If the weather’s hot, make sure there isn’t a hosepipe ban in your area as you’ll need to water your new lawn regularly!


If you’re unsure, feel free to contact us and we’ll be happy to help!

Happy Gardening!

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How can knowing the pH level of your soil help with your gardening?

How can knowing the pH level of your soil help with your gardening?


How can knowing the pH level of your soil help with your gardening?

It might not be something you’ve ever thought about!

Or at least not since testing with litmus paper in Science lessons!


But if you like your grass to look fresh and green it’s a handy thing to know and keep track of!


As a quick reminder:

pH 1 = acid

pH 7 = neutral

pH 14 = alkaline

Why do you need to know this?

When it comes to having healthy grass, the ideal soil pH level is between 5.5 and 7-8, with around 6.5 being preferable.

Grasses such as our Family Garden Turf prefer the lower level of around 5.5.

This grass is a combination of the finest bents, fescues and durable dwarf rye.


While our Ornamental Garden Turf would prefer a pH of around 6.5.

This grass contains fine fescues, bents and smooth stalked meadow grass.

As our turf is locally grown, it’s suitable for local soil types.


A neutral pH level is ideal for nutrients too.

Grass loses nutrients from lots of use and when we mow it.

So it’s a good idea to apply Lawn Dressing regularly to top up the nutrients and keep the grass in good condition.


Unlike grasses, plants like pH levels from one end of the scale to the other!

Some do well in acidic soil and others prefer alkaline.

You may have different plants that have similar coloured blooms i.e. purples and pinks. This can be caused by the pH level of your soil.

How do you test the pH level?

You can buy pH testers and find the level yourself, or you can have a soil analysis carried out.

If the pH level falls on either side of the ideal, you may want to adjust it to keep your grass as healthy as possible.

So how do you adjust the pH level?

If you need to adjust the pH level drastically, it’s best to call in professionals.

They will carry out soil analysis and give you expert advice.


But for smaller adjustments, it’s easy to do yourself.


Adding sulphur (Ferrous Sulphate) will add more acidity to the soil (lowering the pH level).

Adding limestone will give the soil more alkaline (raising the pH level).


Right, who’s off to buy a pH tester?!


Happy Gardening!

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Revamp your garden for the summer!

revamp your garden for the summer!


Spring is here!

It’s that time of year!

When people start to get a bit more enthusiastic about their gardens after the cold of winter has passed!

Revamp your garden for the summer!

You might be planning to revamp your garden with a new lawn, a play area for the kids, or a swish summer house to escape to!

Or maybe you want to dig in some new flower borders or a veggie patch?


Whether you’ve got a large garden or a smaller space, it’s quite easy to introduce defined zones.

Maybe a dedicated barbecue area or a wildflower corner to encourage bees and butterflies.


Sketching out how you’d like your garden to look can really help you to plan it. Think about what you want in your garden – from seating to plants and colours – and add it to your plan.

Make a list of what you’ll need such as seeds, plants, turf and aggregates (not forgetting the summer house!) and tick them off as you buy them.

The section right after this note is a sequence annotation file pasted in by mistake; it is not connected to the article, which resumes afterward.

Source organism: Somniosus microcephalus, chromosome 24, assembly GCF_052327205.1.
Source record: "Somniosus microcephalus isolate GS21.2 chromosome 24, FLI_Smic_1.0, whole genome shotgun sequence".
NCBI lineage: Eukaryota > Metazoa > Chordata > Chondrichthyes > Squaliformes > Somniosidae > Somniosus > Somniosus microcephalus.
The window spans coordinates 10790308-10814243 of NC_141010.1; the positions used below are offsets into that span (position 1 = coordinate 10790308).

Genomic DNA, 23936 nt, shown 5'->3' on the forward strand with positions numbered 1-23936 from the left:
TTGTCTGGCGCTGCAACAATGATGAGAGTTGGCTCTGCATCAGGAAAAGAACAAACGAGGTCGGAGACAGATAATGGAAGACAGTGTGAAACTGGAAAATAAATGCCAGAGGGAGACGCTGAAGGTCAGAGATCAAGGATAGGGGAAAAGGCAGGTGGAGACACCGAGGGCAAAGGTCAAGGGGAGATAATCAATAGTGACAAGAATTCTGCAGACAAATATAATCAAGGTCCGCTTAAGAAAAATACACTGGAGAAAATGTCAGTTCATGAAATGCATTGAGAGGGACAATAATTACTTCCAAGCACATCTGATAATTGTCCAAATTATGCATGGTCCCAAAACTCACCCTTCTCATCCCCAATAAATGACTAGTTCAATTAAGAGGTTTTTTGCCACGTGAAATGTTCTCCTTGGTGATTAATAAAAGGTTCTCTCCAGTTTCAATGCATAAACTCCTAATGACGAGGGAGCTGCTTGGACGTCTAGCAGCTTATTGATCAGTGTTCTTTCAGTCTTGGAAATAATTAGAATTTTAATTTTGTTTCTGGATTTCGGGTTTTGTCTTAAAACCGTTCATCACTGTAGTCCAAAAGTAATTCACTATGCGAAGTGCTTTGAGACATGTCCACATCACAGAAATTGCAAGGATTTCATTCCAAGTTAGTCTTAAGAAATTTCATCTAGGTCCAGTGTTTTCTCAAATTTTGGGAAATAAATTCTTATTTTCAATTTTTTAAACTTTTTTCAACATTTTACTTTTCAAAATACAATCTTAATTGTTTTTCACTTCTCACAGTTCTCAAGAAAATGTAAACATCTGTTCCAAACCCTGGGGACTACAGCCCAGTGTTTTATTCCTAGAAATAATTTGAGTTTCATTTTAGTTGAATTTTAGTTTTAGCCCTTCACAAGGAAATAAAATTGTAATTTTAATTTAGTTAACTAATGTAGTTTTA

Then once the hard work is done you can sit back, relax and enjoy your new garden!

Be inspired!

If you’re stuck for ideas, take a look around our website for inspiration!

From turf to aggregates to play surfaces, we offer a wide range of products to help you create your dream garden!


Don’t forget to follow us on Facebook and Instagram to keep up-to-date with our latest news, hints and tips!

 Happy Gardening!

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Kieran’s Garden Tips for February


Here are Kieran’s garden tips for February!


If there’s enough snow on the ground then definitely build a snowman or two! As well as being fun it’ll help your lawn by not letting the snow sit on it for too long.


But if there’s no snow and the ground isn’t too wet, now is a great time to aerate and scarify your lawn to keep it looking its best.



If the soil under your lawn becomes compacted, the rainwater won’t be able to drain properly and fresh oxygen won’t reach the turf.

This can damage the lawn as the grass will grow much slower and thin out.

Spiking or aerating the ground will improve drainage and allow oxygen to reach the grass.

You can use a hollow-tine aerator which will remove thin plugs of soil.

If you don’t have an aerator you can use a garden fork to spike holes in the ground. Push down to a depth of about 15cm / 6 inches.


Once you’ve covered a few square metres, brush a sharp sand dressing (NEVER builders’ sand!) into the holes you’ve made then spread a top dressing over to help the roots in the spring.


Only do this if the weather is mild and dry. If it’s still quite wet it might be best to wait until March.



Scarifying is the process of removing moss or thatch build-up from your lawn to allow it to breathe.

If the weather is mild and dry, now is a good time to do this.

You can hire or buy scarifying tools, or you can use a soft rake to gently remove the thatch.

Results might not be immediate but in the spring you’ll really see the benefits of having done it!



Of course, there are always other jobs to do in the garden aswell!

  • Prune some shrubs and climbers such as clematis, buddleia, hydrangea and roses
  • Plant bulbs for summer flowers
  • Sow sweet peas


And keep your eyes open for daffodils and snowdrops starting to come up, for the start of the spring displays!

Happy Gardening!